One of the most difficult challenges for the current research work in this area is to produce a standard calibration approach that will not only provide a person-specific reliable BP model but also get updated to continue providing results with similar accuracy in the future. Researchers have tried to use a large dataset with sufficient variation and a wide range of data to train the model. However, no attempt replaced the necessity to calibrate using a standard method from time to time. There have been several attempts to calibrate the model, or in other words, fine-tun the parameters; such an attempt was with PTT calibration using data every 24 h using photoplethysmography intensity ratio [234], some other calibration attempts involved sphygmomanometer data [235,236]. However, none of the calibration methods is practical to implement or remove the need to use standard gold measurement systematically. The problems are twofold. First, a calibration need is due to a person’s physiological change. Without calibration, different health parameters’ impact on blood pressure change will go unnoticed. Second, a model prepared for a specific group of patients’ data can not be used as a general protocol unless it contains a calibration segment that adjusts the model parameter for another group of persons. So, preparing a model is only a part of the solution; when it comes to making the model usable clinically for the mass population, there has to be a standardized solution, including calibration steps that will not require the patient to use the cuff-based method frequently.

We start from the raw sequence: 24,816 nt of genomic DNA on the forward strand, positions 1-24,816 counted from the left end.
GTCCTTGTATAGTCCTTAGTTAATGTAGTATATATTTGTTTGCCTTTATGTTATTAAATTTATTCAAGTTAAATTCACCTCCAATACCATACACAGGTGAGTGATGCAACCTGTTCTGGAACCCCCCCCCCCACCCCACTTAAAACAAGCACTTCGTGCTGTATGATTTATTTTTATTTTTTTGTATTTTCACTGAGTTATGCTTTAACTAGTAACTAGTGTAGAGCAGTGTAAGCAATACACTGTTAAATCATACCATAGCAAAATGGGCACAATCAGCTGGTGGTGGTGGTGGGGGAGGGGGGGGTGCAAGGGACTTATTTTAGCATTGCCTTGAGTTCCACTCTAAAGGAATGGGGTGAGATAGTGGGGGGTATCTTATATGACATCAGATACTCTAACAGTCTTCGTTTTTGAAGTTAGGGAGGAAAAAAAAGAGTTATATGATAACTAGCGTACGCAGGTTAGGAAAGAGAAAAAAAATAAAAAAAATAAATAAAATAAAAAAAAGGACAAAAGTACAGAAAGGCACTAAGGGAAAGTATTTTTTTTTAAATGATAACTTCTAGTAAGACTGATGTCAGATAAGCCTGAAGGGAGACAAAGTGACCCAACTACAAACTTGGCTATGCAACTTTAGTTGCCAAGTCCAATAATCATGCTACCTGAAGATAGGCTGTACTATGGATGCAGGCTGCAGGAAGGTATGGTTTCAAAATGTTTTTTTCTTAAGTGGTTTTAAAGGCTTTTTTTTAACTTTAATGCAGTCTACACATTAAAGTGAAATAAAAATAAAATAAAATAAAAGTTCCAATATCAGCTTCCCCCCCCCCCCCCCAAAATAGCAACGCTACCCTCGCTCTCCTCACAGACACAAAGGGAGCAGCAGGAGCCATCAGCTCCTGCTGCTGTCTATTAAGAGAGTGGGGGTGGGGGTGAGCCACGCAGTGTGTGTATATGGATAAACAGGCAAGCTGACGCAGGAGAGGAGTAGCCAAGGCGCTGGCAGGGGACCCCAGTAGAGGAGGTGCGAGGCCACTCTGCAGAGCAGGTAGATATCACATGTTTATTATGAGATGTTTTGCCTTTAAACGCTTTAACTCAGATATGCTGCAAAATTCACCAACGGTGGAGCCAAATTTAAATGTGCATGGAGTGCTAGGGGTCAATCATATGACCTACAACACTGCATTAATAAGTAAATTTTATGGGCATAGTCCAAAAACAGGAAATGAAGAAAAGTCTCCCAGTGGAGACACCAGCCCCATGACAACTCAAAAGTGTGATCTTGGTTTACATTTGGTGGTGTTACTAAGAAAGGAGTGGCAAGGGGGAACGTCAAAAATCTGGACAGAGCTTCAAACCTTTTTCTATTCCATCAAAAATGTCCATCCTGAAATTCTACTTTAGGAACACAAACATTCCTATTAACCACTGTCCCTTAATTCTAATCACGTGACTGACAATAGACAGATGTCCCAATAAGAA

8.4. The Model or Technique Needs to Be Interpretable